Point: NYSE claims that IEX’s treatment of pegged orders creates an unfair advantage for orders on IEX’s book and harms investors with orders on other markets.
Counterpoint: IEX responds again that they are quicker than NYSE, even with their delay, and that unlike IEX and other stock exchanges, NYSE is using the SIP to view the NBBO, and to price its pegged orders. IEX turns the table on NYSE, and questions how NYSE can in their right mind claim they are worried about investors when they are pegging orders to a slower quote than what they offer their high speed clients.
IEX also laughs while pointing out that NYSE just filed to place a new microwave dish atop Mahwah “to maximize the advantage that its fastest participants already have when trading against investor orders that are placed either on the NYSE itself or on other markets.”
The IEX Router
Point: NYSE claims “IEX’s Affiliated Routing Broker Has Access to Trade Execution Information that IEX is Withholding from Investors.” NYSE’s argument is that IEX operates just as LAVA operated a few years back, when LAVA was fined for having its router send orders to FLOW ECN, knowing that orders were residing in FLOW.
Counterpoint: IEX responds that its router does not make any execution decisions or receive any market data from IEX.
Point: NYSE, NASDAQ, and others claim that the IEX router has an advantage over any broker dealer, or other stock exchange router, because IEX’s router does not wait the 350 microseconds that other routers have to wait before it can and does send outbound ISOs to away markets.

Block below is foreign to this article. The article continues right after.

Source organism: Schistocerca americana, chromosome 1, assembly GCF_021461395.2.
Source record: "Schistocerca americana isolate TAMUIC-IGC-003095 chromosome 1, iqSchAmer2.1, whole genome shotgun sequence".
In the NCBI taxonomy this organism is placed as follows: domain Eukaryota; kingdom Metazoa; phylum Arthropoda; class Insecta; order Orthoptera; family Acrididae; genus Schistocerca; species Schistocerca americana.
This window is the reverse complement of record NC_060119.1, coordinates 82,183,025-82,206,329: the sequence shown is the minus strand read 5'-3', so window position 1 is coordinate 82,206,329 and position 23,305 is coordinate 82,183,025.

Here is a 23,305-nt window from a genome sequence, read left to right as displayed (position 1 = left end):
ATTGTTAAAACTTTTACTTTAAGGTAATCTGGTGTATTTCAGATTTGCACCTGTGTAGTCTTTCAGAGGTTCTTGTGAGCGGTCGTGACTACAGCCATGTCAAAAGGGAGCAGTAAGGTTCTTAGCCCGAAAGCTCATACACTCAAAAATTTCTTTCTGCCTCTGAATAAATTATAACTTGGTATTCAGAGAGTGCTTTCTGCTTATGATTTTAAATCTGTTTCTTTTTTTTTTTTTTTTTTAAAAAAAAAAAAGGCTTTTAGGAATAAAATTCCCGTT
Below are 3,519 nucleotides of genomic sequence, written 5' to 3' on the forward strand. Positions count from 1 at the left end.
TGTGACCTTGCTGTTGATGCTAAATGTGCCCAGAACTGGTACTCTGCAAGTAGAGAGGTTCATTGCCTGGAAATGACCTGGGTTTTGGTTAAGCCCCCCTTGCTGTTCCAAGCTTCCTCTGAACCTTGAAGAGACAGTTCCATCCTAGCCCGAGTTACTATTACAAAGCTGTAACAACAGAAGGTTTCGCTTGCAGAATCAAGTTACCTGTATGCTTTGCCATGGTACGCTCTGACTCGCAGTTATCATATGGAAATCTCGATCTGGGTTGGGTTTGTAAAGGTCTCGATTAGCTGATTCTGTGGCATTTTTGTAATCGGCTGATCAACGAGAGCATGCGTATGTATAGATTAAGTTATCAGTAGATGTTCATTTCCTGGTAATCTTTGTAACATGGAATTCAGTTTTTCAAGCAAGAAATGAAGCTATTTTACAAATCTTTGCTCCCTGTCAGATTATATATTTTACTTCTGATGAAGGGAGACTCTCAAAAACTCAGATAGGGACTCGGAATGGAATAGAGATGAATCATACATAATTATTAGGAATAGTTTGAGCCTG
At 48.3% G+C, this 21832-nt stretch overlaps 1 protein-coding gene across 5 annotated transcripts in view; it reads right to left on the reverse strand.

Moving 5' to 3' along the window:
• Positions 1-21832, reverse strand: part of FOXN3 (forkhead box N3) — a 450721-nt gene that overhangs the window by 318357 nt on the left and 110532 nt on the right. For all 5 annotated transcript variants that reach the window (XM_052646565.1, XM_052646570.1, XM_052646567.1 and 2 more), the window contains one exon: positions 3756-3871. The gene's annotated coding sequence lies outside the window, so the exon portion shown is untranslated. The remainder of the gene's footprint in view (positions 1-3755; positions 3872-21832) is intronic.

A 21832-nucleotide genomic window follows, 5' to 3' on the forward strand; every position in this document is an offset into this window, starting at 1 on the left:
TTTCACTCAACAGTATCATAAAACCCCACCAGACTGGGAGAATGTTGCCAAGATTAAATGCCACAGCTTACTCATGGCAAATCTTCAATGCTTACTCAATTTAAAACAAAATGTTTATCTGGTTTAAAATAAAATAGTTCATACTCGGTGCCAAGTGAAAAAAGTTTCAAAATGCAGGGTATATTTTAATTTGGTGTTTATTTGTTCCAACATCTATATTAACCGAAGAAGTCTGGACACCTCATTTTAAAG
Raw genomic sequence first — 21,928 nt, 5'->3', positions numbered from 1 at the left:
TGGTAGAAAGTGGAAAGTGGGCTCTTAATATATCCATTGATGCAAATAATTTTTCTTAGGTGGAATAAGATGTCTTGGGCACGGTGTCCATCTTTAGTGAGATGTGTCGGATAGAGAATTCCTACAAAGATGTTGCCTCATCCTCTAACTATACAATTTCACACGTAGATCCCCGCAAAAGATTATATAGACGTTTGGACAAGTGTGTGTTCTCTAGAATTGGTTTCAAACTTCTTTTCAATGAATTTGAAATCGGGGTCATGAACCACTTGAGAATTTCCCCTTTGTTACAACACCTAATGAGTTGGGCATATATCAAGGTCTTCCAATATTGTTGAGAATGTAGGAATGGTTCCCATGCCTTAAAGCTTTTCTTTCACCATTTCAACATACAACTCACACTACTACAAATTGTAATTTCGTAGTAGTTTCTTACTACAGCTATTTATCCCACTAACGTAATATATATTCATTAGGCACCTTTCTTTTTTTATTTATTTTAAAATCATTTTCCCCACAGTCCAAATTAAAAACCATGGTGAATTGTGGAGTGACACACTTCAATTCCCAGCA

Counterpoint: IEX acknowledges this. They do not wait because if they did, the away markets would fade, just like they do on most all suboptimal order routers. IEX goes on to cite how in 2012, NASDAQ realized how awful its router was – how it would “miss” away markets, and filed with the SEC to change it. IEX has taken steps to avoid that fro happening, just as NASDAQ took steps in 2012. Similarly, IEX understands that NYSE has a POP in White Plains, and NYSE’s router does not wait for executions to get back from Mahwah to White Plains before it sends out ISOs to away markets.
Finally, regarding the IEX router, IEX calls out the NASDAQ’s unfair router as well. Because of IEX’s 350ms POP: